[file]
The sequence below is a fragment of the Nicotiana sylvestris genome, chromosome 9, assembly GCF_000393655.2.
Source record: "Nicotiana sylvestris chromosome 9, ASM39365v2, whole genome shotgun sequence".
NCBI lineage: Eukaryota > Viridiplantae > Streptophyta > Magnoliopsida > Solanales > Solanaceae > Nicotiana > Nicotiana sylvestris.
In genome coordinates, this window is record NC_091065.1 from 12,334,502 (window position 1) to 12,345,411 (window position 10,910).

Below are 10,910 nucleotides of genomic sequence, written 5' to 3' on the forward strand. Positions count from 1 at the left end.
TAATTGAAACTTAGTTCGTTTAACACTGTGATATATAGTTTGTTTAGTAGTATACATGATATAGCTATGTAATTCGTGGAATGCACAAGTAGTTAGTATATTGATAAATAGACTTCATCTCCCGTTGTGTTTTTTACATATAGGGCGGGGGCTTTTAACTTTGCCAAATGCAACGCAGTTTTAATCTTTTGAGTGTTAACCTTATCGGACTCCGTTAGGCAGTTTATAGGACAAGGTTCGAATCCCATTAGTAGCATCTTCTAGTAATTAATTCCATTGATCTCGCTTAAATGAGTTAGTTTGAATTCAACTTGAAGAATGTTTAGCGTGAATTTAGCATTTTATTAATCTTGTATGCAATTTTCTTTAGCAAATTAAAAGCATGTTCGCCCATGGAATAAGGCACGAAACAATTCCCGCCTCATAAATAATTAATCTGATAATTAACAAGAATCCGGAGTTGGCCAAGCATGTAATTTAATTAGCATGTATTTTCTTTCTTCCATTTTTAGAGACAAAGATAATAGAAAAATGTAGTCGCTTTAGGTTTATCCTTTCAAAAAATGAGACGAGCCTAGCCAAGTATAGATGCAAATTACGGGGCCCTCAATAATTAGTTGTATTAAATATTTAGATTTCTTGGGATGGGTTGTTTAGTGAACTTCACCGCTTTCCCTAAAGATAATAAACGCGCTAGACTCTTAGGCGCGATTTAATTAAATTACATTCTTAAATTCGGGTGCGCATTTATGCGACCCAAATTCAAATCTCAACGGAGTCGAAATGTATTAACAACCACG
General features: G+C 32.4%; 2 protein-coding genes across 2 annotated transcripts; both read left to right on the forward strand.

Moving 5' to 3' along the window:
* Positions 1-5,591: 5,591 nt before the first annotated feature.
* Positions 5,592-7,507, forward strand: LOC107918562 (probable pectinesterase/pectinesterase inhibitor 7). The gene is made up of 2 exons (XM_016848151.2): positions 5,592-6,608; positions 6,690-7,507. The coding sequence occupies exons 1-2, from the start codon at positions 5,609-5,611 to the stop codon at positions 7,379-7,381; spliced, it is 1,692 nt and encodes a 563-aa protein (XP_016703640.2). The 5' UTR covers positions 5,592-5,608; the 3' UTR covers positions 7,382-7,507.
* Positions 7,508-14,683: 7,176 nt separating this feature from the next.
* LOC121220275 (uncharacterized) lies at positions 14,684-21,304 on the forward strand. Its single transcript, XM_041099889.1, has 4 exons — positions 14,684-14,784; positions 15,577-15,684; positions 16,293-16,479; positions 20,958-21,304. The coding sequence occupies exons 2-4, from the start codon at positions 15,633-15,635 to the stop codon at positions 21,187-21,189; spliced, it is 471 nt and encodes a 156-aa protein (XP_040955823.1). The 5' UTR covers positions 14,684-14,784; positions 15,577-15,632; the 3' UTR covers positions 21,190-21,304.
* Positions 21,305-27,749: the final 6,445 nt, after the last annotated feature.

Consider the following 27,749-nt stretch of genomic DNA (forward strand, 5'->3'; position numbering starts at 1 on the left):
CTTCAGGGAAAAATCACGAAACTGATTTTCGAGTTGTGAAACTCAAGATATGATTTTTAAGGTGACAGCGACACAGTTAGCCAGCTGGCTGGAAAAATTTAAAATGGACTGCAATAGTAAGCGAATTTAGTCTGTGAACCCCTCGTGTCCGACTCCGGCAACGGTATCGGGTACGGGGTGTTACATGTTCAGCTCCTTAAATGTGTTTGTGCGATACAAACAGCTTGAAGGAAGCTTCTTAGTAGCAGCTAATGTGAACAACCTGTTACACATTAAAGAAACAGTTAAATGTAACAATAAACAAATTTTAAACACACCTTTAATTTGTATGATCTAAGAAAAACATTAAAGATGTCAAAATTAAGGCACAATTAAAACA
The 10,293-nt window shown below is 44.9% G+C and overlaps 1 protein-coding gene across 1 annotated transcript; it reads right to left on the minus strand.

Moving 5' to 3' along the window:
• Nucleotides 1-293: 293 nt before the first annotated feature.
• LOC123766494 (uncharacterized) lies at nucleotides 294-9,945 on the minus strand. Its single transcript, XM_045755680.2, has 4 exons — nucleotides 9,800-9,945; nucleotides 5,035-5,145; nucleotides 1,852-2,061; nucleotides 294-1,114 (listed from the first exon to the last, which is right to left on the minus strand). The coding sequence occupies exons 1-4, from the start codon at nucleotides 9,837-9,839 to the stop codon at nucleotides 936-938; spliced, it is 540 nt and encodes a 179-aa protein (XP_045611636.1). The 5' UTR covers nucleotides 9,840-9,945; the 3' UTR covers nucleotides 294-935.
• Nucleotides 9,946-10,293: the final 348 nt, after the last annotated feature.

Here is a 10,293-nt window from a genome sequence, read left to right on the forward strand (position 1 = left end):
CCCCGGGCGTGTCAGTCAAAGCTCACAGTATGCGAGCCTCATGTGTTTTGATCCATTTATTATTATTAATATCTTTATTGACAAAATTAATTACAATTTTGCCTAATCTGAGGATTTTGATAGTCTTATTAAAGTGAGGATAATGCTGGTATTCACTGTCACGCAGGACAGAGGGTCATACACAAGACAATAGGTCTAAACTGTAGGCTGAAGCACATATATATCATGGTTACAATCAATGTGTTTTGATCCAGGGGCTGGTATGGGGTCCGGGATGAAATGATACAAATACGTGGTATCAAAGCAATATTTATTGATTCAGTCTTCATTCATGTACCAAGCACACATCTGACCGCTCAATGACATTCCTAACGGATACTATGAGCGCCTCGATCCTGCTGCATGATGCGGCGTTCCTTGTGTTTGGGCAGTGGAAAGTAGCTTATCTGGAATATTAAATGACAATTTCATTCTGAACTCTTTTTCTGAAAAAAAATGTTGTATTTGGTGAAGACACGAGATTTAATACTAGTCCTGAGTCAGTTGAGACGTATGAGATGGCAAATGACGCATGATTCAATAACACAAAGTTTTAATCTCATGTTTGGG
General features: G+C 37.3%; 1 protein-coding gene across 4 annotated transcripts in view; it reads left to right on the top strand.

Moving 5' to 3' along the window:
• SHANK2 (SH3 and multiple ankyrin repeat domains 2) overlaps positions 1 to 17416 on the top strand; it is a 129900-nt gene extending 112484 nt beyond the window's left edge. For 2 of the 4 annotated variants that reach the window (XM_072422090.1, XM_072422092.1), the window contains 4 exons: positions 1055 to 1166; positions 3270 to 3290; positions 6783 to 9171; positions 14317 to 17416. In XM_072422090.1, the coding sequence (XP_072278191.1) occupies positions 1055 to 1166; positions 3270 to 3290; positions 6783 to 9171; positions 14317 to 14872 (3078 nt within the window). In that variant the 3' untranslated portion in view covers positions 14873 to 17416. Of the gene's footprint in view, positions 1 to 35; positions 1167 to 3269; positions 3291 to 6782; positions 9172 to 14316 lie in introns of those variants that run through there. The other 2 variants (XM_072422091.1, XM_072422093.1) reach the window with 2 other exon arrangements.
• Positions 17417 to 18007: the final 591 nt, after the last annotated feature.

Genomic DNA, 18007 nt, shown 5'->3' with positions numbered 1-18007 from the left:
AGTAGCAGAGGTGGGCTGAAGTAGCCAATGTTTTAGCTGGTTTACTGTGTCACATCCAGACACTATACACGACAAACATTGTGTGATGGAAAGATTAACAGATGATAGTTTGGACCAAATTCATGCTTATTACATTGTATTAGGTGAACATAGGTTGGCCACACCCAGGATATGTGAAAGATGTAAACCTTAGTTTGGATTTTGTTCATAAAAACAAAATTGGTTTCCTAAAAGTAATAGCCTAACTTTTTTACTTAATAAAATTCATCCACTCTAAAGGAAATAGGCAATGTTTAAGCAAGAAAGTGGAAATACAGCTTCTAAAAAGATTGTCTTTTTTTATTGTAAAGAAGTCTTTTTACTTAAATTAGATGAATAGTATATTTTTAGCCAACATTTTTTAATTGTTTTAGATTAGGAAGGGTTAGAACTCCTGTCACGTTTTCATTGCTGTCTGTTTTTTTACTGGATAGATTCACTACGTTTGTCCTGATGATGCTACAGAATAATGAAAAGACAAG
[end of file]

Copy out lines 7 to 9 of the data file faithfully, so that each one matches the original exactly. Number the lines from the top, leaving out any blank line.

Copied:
General features: G+C 32.4%; 2 protein-coding genes across 2 annotated transcripts; both read left to right on the forward strand.

Moving 5' to 3' along the window:
* Positions 1-5,591: 5,591 nt before the first annotated feature.